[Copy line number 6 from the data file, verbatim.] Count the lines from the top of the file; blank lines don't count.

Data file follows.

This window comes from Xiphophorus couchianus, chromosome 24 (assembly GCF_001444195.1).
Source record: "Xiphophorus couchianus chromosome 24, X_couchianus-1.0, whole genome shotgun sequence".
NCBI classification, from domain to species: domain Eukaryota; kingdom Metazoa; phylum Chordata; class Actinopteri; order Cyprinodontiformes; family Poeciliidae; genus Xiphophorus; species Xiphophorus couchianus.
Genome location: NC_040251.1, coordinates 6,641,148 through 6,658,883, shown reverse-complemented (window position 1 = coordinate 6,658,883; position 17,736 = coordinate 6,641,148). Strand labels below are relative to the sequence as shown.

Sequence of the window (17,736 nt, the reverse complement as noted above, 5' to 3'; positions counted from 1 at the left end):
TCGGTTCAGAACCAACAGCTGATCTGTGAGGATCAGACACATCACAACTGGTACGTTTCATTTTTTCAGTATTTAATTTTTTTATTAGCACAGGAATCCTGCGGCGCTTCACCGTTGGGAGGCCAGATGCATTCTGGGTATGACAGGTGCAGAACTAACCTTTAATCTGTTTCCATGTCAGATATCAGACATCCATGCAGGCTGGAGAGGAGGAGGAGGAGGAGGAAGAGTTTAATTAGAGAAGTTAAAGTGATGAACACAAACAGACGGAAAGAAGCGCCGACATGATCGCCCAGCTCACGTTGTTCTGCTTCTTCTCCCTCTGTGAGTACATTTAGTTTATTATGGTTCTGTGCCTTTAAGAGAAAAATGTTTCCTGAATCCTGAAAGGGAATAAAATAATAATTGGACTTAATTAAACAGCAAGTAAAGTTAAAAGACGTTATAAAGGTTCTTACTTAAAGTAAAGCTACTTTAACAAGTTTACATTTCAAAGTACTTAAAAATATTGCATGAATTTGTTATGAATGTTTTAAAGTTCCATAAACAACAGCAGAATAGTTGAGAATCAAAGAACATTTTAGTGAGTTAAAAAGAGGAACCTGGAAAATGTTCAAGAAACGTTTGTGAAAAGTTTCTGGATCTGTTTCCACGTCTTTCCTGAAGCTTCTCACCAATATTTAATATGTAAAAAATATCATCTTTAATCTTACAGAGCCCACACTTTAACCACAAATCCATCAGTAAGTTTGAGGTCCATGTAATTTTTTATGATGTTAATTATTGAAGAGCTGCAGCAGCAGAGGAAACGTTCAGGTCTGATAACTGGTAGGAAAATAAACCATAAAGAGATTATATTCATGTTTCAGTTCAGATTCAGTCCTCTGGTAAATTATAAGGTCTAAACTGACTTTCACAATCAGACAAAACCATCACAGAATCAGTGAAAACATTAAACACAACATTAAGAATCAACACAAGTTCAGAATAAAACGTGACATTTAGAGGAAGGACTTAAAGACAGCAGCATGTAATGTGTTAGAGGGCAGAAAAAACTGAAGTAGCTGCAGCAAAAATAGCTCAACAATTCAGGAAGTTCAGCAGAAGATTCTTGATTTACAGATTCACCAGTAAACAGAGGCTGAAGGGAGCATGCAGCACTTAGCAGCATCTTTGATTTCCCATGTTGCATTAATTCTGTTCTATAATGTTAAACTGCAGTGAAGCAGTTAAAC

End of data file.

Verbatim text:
TCGGTTCAGAACCAACAGCTGATCTGTGAGGATCAGACACATCACAACTGGTACGTTTCATTTTTTCAGTATTTAATTTTTTTATTAGCACAGGAATCCTGCGGCGCTTCACCGTTGGGAGGCCAGATGCATTCTGGGTATGACAGGTGCAGAACTAACCTTTAATCTGTTTCCATGTCAGATATCAGACATCCATGCAGGCTGGAGAGGAGGAGGAGGAGGAGGAAGAGTTTAATTAGAGAAGTTAAAGTGATGAACACAAACAGACGGAAAGAAGCGCCGACATGATCGCCCAGCTCACGTTGTTCTGCTTCTTCTCCCTCTGTGAGTACATTTAGTTTATTATGGTTCTGTGCCTTTAAGAGAAAAATGTTTCCTGAATCCTGAAAGGGAATAAAATAATAATTGGACTTAATTAAACAGCAAGTAAAGTTAAAAGACGTTATAAAGGTTCTTACTTAAAGTAAAGCTACTTTAACAAGTTTACATTTCAAAGTACTTAAAAATATTGCATGAATTTGTTATGAATGTTTTAAAGTTCCATAAACAACAGCAGAATAGTTGAGAATCAAAGAACATTTTAGTGAGTTAAAAAGAGGAACCTGGAAAATGTTCAAGAAACGTTTGTGAAAAGTTTCTGGATCTGTTTCCACGTCTTTCCTGAAGCTTCTCACCAATATTTAATATGTAAAAAATATCATCTTTAATCTTACAGAGCCCACACTTTAACCACAAATCCATCAGTAAGTTTGAGGTCCATGTAATTTTTTATGATGTTAATTATTGAAGAGCTGCAGCAGCAGAGGAAACGTTCAGGTCTGATAACTGGTAGGAAAATAAACCATAAAGAGATTATATTCATGTTTCAGTTCAGATTCAGTCCTCTGGTAAATTATAAGGTCTAAACTGACTTTCACAATCAGACAAAACCATCACAGAATCAGTGAAAACATTAAACACAACATTAAGAATCAACACAAGTTCAGAATAAAACGTGACATTTAGAGGAAGGACTTAAAGACAGCAGCATGTAATGTGTTAGAGGGCAGAAAAAACTGAAGTAGCTGCAGCAAAAATAGCTCAACAATTCAGGAAGTTCAGCAGAAGATTCTTGATTTACAGATTCACCAGTAAACAGAGGCTGAAGGGAGCATGCAGCACTTAGCAGCATCTTTGATTTCCCATGTTGCATTAATTCTGTTCTATAATGTTAAACTGCAGTGAAGCAGTTAAAC